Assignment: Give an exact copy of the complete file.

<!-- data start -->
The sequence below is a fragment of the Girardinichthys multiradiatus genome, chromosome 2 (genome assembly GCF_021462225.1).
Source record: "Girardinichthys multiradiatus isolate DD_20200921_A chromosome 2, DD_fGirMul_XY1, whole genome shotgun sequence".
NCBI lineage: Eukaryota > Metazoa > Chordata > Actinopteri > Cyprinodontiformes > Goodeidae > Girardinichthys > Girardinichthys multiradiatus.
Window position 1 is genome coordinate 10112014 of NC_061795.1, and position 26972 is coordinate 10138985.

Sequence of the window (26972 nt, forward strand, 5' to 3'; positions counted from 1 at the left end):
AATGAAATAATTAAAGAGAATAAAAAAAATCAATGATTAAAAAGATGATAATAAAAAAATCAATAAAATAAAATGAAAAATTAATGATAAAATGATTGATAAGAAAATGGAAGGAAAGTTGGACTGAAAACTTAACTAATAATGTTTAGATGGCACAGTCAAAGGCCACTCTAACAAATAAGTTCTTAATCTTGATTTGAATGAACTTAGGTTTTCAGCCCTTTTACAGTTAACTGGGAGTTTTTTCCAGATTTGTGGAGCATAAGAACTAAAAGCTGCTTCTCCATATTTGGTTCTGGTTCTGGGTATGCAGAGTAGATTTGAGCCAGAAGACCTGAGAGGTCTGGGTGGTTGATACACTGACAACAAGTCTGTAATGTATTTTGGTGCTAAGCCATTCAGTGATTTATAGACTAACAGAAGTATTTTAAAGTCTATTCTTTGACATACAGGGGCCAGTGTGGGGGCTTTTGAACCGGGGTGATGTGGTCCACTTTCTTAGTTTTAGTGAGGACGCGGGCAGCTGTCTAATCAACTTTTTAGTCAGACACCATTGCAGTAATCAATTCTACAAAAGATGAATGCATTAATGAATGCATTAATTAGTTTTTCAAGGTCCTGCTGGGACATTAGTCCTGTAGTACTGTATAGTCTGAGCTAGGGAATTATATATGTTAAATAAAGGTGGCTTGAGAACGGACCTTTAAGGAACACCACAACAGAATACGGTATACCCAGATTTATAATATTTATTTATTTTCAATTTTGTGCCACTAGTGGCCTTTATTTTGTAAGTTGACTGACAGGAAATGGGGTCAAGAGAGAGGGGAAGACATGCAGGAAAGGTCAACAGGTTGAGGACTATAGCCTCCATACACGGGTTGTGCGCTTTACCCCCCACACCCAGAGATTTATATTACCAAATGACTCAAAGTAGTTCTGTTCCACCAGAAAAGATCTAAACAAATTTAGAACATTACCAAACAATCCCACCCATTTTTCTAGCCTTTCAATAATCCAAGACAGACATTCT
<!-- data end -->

The sequence below is a fragment of the Girardinichthys multiradiatus genome, chromosome 2 (genome assembly GCF_021462225.1).
Source record: "Girardinichthys multiradiatus isolate DD_20200921_A chromosome 2, DD_fGirMul_XY1, whole genome shotgun sequence".
NCBI lineage: Eukaryota > Metazoa > Chordata > Actinopteri > Cyprinodontiformes > Goodeidae > Girardinichthys > Girardinichthys multiradiatus.
Window position 1 is genome coordinate 10112014 of NC_061795.1, and position 26972 is coordinate 10138985.

Sequence of the window (26972 nt, forward strand, 5' to 3'; positions counted from 1 at the left end):
AATGAAATAATTAAAGAGAATAAAAAAAATCAATGATTAAAAAGATGATAATAAAAAAATCAATAAAATAAAATGAAAAATTAATGATAAAATGATTGATAAGAAAATGGAAGGAAAGTTGGACTGAAAACTTAACTAATAATGTTTAGATGGCACAGTCAAAGGCCACTCTAACAAATAAGTTCTTAATCTTGATTTGAATGAACTTAGGTTTTCAGCCCTTTTACAGTTAACTGGGAGTTTTTTCCAGATTTGTGGAGCATAAGAACTAAAAGCTGCTTCTCCATATTTGGTTCTGGTTCTGGGTATGCAGAGTAGATTTGAGCCAGAAGACCTGAGAGGTCTGGGTGGTTGATACACTGACAACAAGTCTGTAATGTATTTTGGTGCTAAGCCATTCAGTGATTTATAGACTAACAGAAGTATTTTAAAGTCTATTCTTTGACATACAGGGGCCAGTGTGGGGGCTTTTGAACCGGGGTGATGTGGTCCACTTTCTTAGTTTTAGTGAGGACGCGGGCAGCTGTCTAATCAACTTTTTAGTCAGACACCATTGCAGTAATCAATTCTACAAAAGATGAATGCATTAATGAATGCATTAATTAGTTTTTCAAGGTCCTGCTGGGACATTAGTCCTGTAGTACTGTATAGTCTGAGCTAGGGAATTATATATGTTAAATAAAGGTGGCTTGAGAACGGACCTTTAAGGAACACCACAACAGAATACGGTATACCCAGATTTATAATATTTATTTATTTTCAATTTTGTGCCACTAGTGGCCTTTATTTTGTAAGTTGACTGACAGGAAATGGGGTCAAGAGAGAGGGGAAGACATGCAGGAAAGGTCAACAGGTTGAGGACTATAGCCTCCATACACGGGTTGTGCGCTTTACCCCCCACACCCAGAGATTTATATTACCAAATGACTCAAAGTAGTTCTGTTCCACCAGAAAAGATCTAAACAAATTTAGAACATTACCAAACAATCCCACCCATTTTTCTAGCCTTTCAATAATCCAAGACAGACATTCT